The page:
Born into a brothel in the Indian city of Calcutta, Avijit Halder’s life has undergone a dramatic transformation.
The 20-year-old is currently pursuing a degree at one of the top film schools in the US.It all started with the filming of an Oscar-winning documentary, Born into Brothels, which dealt with the lives of the children of Indian sex workers.Avijit Halder was one of eight children of sex workers who featured in the 2004 documentary film, co-directed by Zana Briski and Ross Kauffman.
Kids with cameras
As part of the documentary, children were taught how to take photographs to document their lives and their surroundings in Sonagachi – Calcutta’s red light district.The objective was to show how art could transform their lives.
Prof Richard Litvin
“When the film Born into Brothels was being made, we were not aware of what was going on… We had no idea what a documentary was. We only knew Bollywood films,” Avijit said.The film showed Avijit at his home. Life here was a mess because his father was a drug addict while his mother was constantly ill. She died when Avijit was barely in his teens.The film-makers set up a charity called Kids with Cameras, and this helped the eight children who featured in the documentary to get help with their education.
Along with their schooling, the children were encouraged to develop a passion for photography. Their photos received a lot of attention and exhibitions were held in Calcutta and in New York. Auctions were even held at Sotheby’s to raise funds.Avijit was the star of those exhibitions and was soon invited to participate in a photo talent contest in Amsterdam, Holland. He was getting the taste of things to come.
“I am really proud of Avijit. He has done tremendously well, considering where he comes from. He is just like any other kid. He is always helping others too and helps us raise money to help other kids,” said Mr Kauffman.Avijit’s journey from Calcutta’s red light district to New York is a compelling story.
“Born into Brothels changed my life. In 2005, I watched the film for the first time, after it had won the Oscar.
“And it was the most memorable day of my life. It was for the first time I realised that I had a voice and people want to know about my life story.”By that time I had already learned to speak English and had been in school for some five years or so. I thought it was a pretty inspiring story,” Avijit recalls.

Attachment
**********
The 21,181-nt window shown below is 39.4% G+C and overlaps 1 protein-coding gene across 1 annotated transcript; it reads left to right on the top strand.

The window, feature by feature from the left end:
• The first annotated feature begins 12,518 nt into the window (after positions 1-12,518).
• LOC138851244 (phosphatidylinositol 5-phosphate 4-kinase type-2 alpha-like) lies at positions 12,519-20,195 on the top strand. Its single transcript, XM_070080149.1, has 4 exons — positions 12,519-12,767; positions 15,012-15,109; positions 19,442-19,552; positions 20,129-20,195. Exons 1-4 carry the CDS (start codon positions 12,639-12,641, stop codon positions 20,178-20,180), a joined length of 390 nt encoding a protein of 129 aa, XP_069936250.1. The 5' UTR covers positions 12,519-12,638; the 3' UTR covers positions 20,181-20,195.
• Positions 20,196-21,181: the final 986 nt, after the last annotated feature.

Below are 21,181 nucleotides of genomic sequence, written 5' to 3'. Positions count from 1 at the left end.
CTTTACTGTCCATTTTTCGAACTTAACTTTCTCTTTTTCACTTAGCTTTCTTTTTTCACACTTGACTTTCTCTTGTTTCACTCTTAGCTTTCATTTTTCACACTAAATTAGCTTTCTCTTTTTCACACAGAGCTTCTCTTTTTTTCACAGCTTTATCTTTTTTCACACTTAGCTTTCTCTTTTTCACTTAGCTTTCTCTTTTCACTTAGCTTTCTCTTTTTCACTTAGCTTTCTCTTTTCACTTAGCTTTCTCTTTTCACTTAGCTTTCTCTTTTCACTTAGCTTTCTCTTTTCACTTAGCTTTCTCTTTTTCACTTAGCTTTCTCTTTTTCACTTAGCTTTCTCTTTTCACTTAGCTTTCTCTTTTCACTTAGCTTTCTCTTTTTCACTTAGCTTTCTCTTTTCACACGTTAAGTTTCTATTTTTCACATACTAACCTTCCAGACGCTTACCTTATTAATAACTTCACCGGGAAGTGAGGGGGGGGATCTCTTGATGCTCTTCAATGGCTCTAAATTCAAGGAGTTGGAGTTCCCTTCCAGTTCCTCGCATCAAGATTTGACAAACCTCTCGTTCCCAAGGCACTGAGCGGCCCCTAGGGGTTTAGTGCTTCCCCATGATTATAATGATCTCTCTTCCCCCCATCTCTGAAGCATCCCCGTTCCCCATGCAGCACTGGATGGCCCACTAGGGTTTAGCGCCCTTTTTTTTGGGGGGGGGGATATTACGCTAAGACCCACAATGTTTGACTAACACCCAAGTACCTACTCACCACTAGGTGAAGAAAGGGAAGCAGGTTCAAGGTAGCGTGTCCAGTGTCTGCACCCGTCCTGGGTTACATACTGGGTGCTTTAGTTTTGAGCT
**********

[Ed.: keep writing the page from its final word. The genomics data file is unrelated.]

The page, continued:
So when he was given the opportunity to study in America, he grabbed it.He applied to American schools on his own, eventually getting accepted.The talented boy from Sonagachi departed for America in 2005. Kids with Cameras funded his studies in a New Hampshire school.For Avijit, the peaceful landscape was an unsettling change from the cacophony of Calcutta.
But within months he took to his new lifestyle – even learning how to ski in the process.
In 2007, he decided to take up film-making as a career, while attending a workshop at New York University (NYU).
“Film-making was fun, I was happy,” he said.
“My professors appreciated my work, and that gave me confidence. But I wasn’t sure if I would be accepted into the course and how would I pay for it? The course was so expensive.”
With financial help from Kids with Cameras and a grant from NYU, Avijit is now pursuing his degree at the Kanbar Institute of Film and Television.
“I am very fortunate to get into the school and I do not take it for granted. And that’s why I work very hard,” says Avijit.
Richard Litvin teaches him, and like many others is fascinated by his intriguing background.
“When Avijit came to the summer class he was an incredibly curious, alive kid. I got to know him.
“Later when he came to NYU to study film, he was in my class. I think he is a multi-faceted and multi-dimensional individual and I can see him thriving in any number of situations.”
Despite his disadvantages, fiercely ambitious Avijit is quickly learning the ropes of film-making and the American lifestyle.At school, he feels he should be treated just like any other student on campus.He is compiling a book of photographs he took in India and America and is learning Spanish and French.Avijit works part-time to save some money to visit his family in India – his grandmother does not understand what he does in America. His father is recovering from addiction.
Not all the children who featured in Born into Brothels have been so lucky. One of the girls – whose name has been withheld to protect her identity – has returned to prostitution in Sonagachi.
Mr Kauffman says he tried to dissuade her but in vain.
“We can only do so much. I tried over and over to talk to her and her family… But she ended up becoming a prostitute. It is so sad,” he says.
But the charity is helping other children, recently funding a girl named Kochi to pursue studies in the US.
It has also started a school in Calcutta, called Hope House, in partnership with the Buntain Foundation. Some 250 children will get education and training for various vocations.
As for Avijit, he plans to make a film about the girl who had to return to prostitution in adulthood.
And while he realises the importance of the education he is getting in America, he wishes he didn’t have to leave his home.
“I wish New York City was Calcutta, so I could be in my home city,” he laments.